Within three seconds of Bill Callahan’s new album, the sound of a gorgeous pedal steel seeps into the opening song. It wails like a wordless cry, setting the sumptuous tone of “Dream River,” Callahan’s fourth studio album under his own name since dispensing with the moniker Smog. With eight songs that unfurl to 40 minutes, it’s impeccably crafted and plays off a mercurial tension between Callahan’s voice — a parched yet resonant baritone — and the lush arrangements that envelop it. These songs have soul, drive; even when they spiral into psychedelic visions (dig those flute interludes all over the record), Callahan sounds like an assured storyteller. He’s conjuring the same spare, desert-folk beauty he introduced on recent releases “Sometimes I Wish We Were an Eagle” (2009) and “Apocalypse” (2011). But he’s also getting closer to capturing the direct simplicity of great songwriters like Kris Kristofferson and Mickey Newbury, both of whom are influences. “The only words I said today are ‘beer’ and ‘thank you,’ ” Callahan deadpans on “The Sing.” So simple but so telling. (Out Tuesday)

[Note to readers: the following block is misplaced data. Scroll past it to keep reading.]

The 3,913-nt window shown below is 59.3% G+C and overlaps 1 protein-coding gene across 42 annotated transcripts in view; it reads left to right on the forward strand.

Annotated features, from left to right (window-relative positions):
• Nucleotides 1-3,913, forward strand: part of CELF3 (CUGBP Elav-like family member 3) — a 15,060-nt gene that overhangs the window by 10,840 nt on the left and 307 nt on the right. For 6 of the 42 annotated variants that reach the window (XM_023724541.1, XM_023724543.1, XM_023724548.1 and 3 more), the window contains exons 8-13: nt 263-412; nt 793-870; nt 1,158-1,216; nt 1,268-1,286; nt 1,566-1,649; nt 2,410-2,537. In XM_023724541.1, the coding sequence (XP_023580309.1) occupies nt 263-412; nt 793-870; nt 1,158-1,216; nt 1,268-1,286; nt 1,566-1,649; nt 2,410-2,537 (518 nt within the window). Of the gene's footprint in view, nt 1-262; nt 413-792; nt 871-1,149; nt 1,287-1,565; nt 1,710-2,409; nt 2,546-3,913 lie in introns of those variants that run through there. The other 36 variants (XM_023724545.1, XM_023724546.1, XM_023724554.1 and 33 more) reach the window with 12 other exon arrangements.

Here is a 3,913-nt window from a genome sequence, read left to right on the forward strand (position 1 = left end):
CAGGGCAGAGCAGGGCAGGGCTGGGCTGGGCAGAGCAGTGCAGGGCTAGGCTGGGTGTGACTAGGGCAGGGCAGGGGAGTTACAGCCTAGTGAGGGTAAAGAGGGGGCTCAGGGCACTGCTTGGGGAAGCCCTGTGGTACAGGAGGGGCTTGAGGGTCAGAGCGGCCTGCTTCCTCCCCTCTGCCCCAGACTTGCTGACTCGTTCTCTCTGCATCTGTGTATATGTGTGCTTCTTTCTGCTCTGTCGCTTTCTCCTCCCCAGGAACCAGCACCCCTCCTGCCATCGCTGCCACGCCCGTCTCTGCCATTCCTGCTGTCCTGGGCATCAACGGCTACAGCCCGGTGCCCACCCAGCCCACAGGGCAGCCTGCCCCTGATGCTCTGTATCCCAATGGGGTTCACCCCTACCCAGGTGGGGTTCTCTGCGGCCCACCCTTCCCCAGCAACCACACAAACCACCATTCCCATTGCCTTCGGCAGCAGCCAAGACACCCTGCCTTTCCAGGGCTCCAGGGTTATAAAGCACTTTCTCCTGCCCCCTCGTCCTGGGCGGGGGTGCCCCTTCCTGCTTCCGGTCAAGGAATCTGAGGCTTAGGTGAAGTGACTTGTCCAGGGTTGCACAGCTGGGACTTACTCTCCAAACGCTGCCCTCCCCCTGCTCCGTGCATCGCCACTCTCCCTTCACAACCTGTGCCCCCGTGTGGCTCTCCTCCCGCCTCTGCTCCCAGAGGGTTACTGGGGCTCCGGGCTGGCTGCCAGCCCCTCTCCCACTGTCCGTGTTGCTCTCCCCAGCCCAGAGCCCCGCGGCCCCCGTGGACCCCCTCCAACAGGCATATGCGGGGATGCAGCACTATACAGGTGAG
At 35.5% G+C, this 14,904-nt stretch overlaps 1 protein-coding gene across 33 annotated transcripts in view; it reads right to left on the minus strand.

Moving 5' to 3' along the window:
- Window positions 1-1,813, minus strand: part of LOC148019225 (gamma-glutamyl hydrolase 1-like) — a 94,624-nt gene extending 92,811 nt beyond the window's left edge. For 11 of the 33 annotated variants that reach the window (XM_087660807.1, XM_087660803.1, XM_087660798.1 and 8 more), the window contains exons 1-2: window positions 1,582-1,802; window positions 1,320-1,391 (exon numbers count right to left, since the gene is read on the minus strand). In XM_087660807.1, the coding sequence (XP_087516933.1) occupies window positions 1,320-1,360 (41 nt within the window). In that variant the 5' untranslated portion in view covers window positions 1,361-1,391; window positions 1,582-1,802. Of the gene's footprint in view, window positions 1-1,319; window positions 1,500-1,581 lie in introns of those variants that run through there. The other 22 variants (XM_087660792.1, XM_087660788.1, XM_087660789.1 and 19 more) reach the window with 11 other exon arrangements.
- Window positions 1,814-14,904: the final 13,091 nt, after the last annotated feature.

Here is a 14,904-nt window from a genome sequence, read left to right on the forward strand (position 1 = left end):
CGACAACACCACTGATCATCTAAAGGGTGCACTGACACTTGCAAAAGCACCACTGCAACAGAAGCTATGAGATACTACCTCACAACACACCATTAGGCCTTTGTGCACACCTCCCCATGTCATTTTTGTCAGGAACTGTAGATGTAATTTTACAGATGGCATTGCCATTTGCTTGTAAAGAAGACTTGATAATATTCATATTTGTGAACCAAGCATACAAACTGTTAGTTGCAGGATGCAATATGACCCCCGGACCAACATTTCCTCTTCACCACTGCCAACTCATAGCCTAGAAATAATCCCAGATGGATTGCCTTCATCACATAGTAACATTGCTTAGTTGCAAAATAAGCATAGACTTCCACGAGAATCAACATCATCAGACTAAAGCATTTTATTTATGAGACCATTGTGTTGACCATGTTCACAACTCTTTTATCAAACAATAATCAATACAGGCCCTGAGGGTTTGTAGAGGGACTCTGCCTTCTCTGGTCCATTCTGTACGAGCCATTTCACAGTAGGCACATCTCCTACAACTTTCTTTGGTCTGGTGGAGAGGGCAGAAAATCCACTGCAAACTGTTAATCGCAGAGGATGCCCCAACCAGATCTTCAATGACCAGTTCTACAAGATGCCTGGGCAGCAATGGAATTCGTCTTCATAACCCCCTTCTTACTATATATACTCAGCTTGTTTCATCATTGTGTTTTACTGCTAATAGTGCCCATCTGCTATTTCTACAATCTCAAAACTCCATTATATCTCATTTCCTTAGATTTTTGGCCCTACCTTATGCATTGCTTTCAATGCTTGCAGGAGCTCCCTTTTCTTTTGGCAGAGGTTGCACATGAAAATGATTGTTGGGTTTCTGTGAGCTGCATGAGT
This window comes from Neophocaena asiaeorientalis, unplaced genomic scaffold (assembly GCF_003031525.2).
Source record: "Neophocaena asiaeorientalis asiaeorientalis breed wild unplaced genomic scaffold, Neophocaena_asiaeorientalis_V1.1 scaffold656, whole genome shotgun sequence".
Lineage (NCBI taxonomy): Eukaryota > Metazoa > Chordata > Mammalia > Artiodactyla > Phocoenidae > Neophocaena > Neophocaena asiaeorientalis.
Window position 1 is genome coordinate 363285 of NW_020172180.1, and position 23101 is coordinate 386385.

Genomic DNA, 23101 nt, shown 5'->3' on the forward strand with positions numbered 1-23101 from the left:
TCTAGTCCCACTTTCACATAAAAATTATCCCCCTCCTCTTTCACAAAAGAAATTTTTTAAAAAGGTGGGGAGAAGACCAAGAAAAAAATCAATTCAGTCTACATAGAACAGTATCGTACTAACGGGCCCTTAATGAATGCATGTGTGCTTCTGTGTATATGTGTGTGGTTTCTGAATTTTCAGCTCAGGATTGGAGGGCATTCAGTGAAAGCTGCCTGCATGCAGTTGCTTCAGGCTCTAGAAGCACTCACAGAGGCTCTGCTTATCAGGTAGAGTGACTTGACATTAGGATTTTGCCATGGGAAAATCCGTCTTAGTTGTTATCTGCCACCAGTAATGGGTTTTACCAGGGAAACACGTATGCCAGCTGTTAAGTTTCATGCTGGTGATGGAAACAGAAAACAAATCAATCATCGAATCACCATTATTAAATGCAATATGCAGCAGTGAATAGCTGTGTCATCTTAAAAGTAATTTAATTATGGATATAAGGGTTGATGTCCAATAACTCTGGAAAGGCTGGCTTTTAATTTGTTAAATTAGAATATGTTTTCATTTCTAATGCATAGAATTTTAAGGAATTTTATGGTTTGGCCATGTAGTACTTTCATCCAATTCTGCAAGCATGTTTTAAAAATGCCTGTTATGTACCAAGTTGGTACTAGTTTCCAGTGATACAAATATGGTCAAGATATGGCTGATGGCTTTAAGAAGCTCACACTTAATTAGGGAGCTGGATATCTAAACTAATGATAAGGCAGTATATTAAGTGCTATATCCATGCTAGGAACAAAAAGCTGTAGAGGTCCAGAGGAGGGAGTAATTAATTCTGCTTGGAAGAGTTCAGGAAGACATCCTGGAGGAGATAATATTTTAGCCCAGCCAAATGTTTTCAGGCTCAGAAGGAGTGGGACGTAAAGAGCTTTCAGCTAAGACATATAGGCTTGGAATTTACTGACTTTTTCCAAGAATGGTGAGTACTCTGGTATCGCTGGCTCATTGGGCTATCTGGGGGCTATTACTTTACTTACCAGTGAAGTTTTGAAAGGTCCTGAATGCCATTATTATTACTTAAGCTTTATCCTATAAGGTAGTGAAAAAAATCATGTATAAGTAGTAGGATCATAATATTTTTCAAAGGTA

ESSENTIAL “Javelin Unlanding”
Bill Callahan performs at the Sinclair on Oct. 5.